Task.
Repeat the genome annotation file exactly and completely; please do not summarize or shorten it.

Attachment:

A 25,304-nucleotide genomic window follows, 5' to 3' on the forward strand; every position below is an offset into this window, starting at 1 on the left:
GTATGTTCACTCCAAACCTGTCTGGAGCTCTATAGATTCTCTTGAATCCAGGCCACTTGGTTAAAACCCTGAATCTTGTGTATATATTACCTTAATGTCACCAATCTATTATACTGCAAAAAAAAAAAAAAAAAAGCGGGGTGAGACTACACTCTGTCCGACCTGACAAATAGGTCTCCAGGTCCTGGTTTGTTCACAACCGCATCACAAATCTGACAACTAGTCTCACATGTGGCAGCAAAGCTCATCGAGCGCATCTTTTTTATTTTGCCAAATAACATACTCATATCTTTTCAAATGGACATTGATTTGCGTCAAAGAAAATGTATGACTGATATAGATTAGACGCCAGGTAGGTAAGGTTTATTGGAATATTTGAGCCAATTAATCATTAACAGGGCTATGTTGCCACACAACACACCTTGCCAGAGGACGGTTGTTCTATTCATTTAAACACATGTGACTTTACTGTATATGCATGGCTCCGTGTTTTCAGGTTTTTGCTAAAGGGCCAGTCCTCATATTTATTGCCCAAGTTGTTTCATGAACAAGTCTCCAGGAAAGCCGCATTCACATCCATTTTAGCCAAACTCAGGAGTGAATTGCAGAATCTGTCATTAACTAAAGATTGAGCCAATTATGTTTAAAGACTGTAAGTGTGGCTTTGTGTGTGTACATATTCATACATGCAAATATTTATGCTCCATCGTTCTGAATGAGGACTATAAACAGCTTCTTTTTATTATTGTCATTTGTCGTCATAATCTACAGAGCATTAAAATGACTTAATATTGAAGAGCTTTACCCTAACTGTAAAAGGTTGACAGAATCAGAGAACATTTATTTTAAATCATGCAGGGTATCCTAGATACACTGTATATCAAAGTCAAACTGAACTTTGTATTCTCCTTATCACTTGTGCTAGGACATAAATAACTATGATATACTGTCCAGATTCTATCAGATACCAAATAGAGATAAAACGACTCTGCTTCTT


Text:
A 25,304-nucleotide genomic window follows, 5' to 3' on the forward strand; every position below is an offset into this window, starting at 1 on the left:
GTATGTTCACTCCAAACCTGTCTGGAGCTCTATAGATTCTCTTGAATCCAGGCCACTTGGTTAAAACCCTGAATCTTGTGTATATATTACCTTAATGTCACCAATCTATTATACTGCAAAAAAAAAAAAAAAAAAGCGGGGTGAGACTACACTCTGTCCGACCTGACAAATAGGTCTCCAGGTCCTGGTTTGTTCACAACCGCATCACAAATCTGACAACTAGTCTCACATGTGGCAGCAAAGCTCATCGAGCGCATCTTTTTTATTTTGCCAAATAACATACTCATATCTTTTCAAATGGACATTGATTTGCGTCAAAGAAAATGTATGACTGATATAGATTAGACGCCAGGTAGGTAAGGTTTATTGGAATATTTGAGCCAATTAATCATTAACAGGGCTATGTTGCCACACAACACACCTTGCCAGAGGACGGTTGTTCTATTCATTTAAACACATGTGACTTTACTGTATATGCATGGCTCCGTGTTTTCAGGTTTTTGCTAAAGGGCCAGTCCTCATATTTATTGCCCAAGTTGTTTCATGAACAAGTCTCCAGGAAAGCCGCATTCACATCCATTTTAGCCAAACTCAGGAGTGAATTGCAGAATCTGTCATTAACTAAAGATTGAGCCAATTATGTTTAAAGACTGTAAGTGTGGCTTTGTGTGTGTACATATTCATACATGCAAATATTTATGCTCCATCGTTCTGAATGAGGACTATAAACAGCTTCTTTTTATTATTGTCATTTGTCGTCATAATCTACAGAGCATTAAAATGACTTAATATTGAAGAGCTTTACCCTAACTGTAAAAGGTTGACAGAATCAGAGAACATTTATTTTAAATCATGCAGGGTATCCTAGATACACTGTATATCAAAGTCAAACTGAACTTTGTATTCTCCTTATCACTTGTGCTAGGACATAAATAACTATGATATACTGTCCAGATTCTATCAGATACCAAATAGAGATAAAACGACTCTGCTTCTT